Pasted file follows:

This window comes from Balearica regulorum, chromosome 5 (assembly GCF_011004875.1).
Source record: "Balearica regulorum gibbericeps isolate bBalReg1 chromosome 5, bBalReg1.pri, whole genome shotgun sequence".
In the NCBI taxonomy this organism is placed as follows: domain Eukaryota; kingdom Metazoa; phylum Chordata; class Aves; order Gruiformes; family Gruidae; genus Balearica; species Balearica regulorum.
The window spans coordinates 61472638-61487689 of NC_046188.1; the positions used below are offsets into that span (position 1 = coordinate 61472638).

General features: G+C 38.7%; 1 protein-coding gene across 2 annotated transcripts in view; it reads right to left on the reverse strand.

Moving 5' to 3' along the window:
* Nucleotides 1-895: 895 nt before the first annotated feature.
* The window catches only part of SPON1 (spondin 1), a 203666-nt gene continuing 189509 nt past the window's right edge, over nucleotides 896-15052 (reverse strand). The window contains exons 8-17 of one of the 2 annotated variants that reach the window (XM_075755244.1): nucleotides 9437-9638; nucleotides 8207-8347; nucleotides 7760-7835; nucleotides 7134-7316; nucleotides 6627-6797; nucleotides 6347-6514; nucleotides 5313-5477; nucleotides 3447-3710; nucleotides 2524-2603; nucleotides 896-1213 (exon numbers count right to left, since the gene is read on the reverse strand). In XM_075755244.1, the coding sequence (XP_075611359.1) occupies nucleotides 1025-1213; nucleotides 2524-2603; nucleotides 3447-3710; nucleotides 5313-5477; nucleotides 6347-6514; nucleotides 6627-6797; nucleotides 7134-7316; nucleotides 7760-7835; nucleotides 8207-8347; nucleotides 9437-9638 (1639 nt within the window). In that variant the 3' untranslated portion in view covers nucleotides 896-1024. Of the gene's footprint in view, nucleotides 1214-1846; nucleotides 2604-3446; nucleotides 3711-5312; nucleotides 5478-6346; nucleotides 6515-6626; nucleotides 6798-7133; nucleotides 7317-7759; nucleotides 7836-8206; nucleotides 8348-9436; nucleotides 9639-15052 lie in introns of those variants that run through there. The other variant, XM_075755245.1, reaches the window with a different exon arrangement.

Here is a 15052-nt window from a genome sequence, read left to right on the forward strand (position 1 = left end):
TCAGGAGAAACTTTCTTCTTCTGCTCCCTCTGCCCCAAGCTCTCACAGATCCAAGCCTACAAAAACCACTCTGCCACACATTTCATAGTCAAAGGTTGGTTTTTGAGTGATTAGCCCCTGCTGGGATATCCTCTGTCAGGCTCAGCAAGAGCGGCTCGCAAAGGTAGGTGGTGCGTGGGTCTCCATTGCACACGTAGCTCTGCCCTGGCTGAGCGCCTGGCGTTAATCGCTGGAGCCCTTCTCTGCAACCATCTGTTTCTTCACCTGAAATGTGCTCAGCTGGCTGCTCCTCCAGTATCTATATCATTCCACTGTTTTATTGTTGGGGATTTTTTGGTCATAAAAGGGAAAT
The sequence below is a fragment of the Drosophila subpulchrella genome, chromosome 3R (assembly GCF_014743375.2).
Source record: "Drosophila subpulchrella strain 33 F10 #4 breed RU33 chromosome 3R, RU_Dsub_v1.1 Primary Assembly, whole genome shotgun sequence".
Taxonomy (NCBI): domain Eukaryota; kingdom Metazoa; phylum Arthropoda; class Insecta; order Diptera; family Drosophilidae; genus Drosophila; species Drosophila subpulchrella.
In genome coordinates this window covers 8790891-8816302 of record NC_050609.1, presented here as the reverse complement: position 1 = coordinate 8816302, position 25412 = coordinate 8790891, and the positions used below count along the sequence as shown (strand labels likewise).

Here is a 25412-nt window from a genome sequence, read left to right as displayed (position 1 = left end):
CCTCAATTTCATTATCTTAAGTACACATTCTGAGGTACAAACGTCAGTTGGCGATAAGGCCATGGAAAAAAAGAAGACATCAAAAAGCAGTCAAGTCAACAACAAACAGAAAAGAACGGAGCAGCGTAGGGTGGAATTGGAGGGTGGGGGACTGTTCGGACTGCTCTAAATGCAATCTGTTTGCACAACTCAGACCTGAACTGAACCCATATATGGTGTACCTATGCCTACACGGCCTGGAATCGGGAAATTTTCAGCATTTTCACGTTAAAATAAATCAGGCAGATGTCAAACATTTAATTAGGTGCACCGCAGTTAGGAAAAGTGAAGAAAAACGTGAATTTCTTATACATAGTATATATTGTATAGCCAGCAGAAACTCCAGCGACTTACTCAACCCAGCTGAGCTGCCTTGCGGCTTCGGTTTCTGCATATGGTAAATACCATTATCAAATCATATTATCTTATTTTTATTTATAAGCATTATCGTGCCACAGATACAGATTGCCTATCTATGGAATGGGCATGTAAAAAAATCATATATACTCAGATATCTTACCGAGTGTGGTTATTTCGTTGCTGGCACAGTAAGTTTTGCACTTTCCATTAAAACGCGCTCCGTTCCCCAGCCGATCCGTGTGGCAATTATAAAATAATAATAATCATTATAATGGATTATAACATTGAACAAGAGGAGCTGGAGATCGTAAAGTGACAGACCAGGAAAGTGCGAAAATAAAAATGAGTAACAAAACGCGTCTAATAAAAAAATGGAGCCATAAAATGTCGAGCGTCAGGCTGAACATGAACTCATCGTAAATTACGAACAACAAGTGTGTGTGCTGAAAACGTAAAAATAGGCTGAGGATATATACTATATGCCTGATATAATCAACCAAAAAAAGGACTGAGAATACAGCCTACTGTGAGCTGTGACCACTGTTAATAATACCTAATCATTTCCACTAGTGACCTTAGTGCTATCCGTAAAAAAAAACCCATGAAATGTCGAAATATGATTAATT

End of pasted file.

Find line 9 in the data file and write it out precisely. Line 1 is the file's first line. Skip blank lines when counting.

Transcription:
Here is a 15052-nt window from a genome sequence, read left to right on the forward strand (position 1 = left end):